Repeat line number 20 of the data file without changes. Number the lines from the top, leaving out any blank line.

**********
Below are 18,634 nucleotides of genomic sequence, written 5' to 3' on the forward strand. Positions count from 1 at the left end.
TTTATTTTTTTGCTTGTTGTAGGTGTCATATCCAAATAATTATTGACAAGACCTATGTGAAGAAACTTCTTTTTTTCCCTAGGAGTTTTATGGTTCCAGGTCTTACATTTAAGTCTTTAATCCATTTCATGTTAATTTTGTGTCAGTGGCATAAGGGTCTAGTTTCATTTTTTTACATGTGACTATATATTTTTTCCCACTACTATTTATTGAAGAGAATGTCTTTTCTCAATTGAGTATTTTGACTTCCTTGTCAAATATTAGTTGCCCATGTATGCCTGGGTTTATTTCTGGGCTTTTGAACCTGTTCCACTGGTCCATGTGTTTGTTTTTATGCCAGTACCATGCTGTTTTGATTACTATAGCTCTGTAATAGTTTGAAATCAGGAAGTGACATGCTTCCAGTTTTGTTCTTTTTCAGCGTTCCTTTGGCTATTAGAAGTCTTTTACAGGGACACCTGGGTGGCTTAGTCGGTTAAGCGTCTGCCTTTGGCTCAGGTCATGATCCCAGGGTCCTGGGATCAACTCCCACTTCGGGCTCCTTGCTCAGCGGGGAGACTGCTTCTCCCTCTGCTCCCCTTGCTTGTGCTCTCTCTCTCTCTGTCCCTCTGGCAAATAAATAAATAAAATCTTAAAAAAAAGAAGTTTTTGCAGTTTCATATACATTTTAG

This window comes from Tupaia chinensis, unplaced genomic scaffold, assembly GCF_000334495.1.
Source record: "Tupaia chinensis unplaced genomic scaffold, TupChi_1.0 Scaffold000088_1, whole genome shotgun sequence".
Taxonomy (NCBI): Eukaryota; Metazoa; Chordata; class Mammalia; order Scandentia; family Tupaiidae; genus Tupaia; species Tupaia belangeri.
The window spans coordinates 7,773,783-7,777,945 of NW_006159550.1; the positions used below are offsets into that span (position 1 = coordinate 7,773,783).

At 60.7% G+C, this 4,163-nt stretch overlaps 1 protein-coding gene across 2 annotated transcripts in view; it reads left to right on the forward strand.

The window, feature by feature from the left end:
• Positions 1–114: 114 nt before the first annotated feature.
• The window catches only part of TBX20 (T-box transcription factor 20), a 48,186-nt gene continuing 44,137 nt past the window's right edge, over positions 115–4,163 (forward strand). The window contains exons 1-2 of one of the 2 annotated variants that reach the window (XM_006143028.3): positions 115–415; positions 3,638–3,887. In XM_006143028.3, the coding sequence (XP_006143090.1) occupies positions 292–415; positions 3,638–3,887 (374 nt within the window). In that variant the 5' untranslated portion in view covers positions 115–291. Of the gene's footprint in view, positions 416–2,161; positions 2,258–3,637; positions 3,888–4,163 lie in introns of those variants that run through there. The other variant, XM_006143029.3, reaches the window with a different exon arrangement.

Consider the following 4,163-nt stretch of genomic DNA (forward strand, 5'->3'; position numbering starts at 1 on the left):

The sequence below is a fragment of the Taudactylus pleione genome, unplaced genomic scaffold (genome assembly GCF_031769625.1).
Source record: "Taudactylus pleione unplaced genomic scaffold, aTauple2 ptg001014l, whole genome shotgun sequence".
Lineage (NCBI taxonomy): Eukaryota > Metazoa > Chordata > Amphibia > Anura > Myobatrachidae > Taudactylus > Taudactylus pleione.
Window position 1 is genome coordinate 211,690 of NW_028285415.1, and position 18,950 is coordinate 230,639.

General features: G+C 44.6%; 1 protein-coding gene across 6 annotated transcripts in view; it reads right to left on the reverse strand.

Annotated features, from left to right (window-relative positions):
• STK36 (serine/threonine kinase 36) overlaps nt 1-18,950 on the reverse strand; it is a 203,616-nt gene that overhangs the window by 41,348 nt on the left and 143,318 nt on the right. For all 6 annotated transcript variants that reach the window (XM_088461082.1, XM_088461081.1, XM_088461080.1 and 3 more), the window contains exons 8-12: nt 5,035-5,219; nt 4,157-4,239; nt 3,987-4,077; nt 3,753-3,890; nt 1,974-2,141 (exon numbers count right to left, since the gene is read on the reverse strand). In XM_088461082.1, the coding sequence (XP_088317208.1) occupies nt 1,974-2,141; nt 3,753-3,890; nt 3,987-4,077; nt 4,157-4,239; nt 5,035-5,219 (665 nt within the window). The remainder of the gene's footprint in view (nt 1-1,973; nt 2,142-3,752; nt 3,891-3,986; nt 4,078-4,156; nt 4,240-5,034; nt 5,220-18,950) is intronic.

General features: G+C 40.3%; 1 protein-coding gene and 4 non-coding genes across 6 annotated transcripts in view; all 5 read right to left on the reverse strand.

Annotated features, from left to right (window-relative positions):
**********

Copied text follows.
Annotated features, from left to right (window-relative positions):